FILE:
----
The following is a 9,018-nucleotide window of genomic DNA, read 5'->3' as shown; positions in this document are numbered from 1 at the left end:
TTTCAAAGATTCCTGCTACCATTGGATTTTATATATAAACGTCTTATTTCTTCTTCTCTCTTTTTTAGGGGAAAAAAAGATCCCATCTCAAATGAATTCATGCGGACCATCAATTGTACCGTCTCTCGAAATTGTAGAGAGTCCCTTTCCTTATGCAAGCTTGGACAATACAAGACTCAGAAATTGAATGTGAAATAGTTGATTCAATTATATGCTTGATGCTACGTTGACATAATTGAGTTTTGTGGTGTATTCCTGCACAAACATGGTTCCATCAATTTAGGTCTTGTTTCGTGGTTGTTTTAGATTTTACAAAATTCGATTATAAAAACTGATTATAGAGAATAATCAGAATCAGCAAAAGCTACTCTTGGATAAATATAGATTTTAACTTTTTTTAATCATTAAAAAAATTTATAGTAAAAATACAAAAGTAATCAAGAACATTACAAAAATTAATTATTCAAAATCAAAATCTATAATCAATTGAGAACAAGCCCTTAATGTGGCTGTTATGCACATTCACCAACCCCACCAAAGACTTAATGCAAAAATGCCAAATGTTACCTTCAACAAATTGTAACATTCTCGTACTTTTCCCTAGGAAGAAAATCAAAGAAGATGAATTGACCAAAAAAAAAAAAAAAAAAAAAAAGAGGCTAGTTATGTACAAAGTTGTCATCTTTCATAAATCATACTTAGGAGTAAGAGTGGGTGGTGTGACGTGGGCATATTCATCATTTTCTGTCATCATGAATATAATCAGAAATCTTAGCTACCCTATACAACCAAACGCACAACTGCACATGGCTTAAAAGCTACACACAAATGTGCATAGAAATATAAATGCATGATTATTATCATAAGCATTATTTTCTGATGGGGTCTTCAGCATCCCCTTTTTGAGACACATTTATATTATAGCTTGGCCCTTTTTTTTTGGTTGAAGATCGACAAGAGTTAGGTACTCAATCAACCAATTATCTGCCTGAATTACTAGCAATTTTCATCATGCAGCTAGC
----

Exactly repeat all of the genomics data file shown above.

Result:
The following is a 9,018-nucleotide window of genomic DNA, read 5'->3' as shown; positions in this document are numbered from 1 at the left end:
TTTCAAAGATTCCTGCTACCATTGGATTTTATATATAAACGTCTTATTTCTTCTTCTCTCTTTTTTAGGGGAAAAAAAGATCCCATCTCAAATGAATTCATGCGGACCATCAATTGTACCGTCTCTCGAAATTGTAGAGAGTCCCTTTCCTTATGCAAGCTTGGACAATACAAGACTCAGAAATTGAATGTGAAATAGTTGATTCAATTATATGCTTGATGCTACGTTGACATAATTGAGTTTTGTGGTGTATTCCTGCACAAACATGGTTCCATCAATTTAGGTCTTGTTTCGTGGTTGTTTTAGATTTTACAAAATTCGATTATAAAAACTGATTATAGAGAATAATCAGAATCAGCAAAAGCTACTCTTGGATAAATATAGATTTTAACTTTTTTTAATCATTAAAAAAATTTATAGTAAAAATACAAAAGTAATCAAGAACATTACAAAAATTAATTATTCAAAATCAAAATCTATAATCAATTGAGAACAAGCCCTTAATGTGGCTGTTATGCACATTCACCAACCCCACCAAAGACTTAATGCAAAAATGCCAAATGTTACCTTCAACAAATTGTAACATTCTCGTACTTTTCCCTAGGAAGAAAATCAAAGAAGATGAATTGACCAAAAAAAAAAAAAAAAAAAAAAAGAGGCTAGTTATGTACAAAGTTGTCATCTTTCATAAATCATACTTAGGAGTAAGAGTGGGTGGTGTGACGTGGGCATATTCATCATTTTCTGTCATCATGAATATAATCAGAAATCTTAGCTACCCTATACAACCAAACGCACAACTGCACATGGCTTAAAAGCTACACACAAATGTGCATAGAAATATAAATGCATGATTATTATCATAAGCATTATTTTCTGATGGGGTCTTCAGCATCCCCTTTTTGAGACACATTTATATTATAGCTTGGCCCTTTTTTTTTGGTTGAAGATCGACAAGAGTTAGGTACTCAATCAACCAATTATCTGCCTGAATTACTAGCAATTTTCATCATGCAGCTAGC